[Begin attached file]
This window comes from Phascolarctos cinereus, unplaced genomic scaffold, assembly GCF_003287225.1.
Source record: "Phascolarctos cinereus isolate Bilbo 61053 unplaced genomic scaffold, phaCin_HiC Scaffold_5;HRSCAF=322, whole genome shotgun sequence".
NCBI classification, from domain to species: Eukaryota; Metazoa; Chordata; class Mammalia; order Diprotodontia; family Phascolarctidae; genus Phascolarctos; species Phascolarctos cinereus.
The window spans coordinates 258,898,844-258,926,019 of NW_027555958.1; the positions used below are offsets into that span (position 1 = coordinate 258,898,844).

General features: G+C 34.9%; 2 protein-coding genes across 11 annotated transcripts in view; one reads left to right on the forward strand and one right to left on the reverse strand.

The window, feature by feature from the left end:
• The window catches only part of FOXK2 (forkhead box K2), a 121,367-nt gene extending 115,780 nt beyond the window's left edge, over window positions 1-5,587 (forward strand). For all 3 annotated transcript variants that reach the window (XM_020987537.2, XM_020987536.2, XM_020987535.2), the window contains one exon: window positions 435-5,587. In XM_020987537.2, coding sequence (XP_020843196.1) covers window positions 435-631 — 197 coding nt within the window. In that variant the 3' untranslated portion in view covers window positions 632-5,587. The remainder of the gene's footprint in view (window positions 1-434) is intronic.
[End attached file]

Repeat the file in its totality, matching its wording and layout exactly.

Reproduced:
This window comes from Phascolarctos cinereus, unplaced genomic scaffold, assembly GCF_003287225.1.
Source record: "Phascolarctos cinereus isolate Bilbo 61053 unplaced genomic scaffold, phaCin_HiC Scaffold_5;HRSCAF=322, whole genome shotgun sequence".
NCBI classification, from domain to species: Eukaryota; Metazoa; Chordata; class Mammalia; order Diprotodontia; family Phascolarctidae; genus Phascolarctos; species Phascolarctos cinereus.
The window spans coordinates 258,898,844-258,926,019 of NW_027555958.1; the positions used below are offsets into that span (position 1 = coordinate 258,898,844).

General features: G+C 34.9%; 2 protein-coding genes across 11 annotated transcripts in view; one reads left to right on the forward strand and one right to left on the reverse strand.

The window, feature by feature from the left end:
• The window catches only part of FOXK2 (forkhead box K2), a 121,367-nt gene extending 115,780 nt beyond the window's left edge, over window positions 1-5,587 (forward strand). For all 3 annotated transcript variants that reach the window (XM_020987537.2, XM_020987536.2, XM_020987535.2), the window contains one exon: window positions 435-5,587. In XM_020987537.2, coding sequence (XP_020843196.1) covers window positions 435-631 — 197 coding nt within the window. In that variant the 3' untranslated portion in view covers window positions 632-5,587. The remainder of the gene's footprint in view (window positions 1-434) is intronic.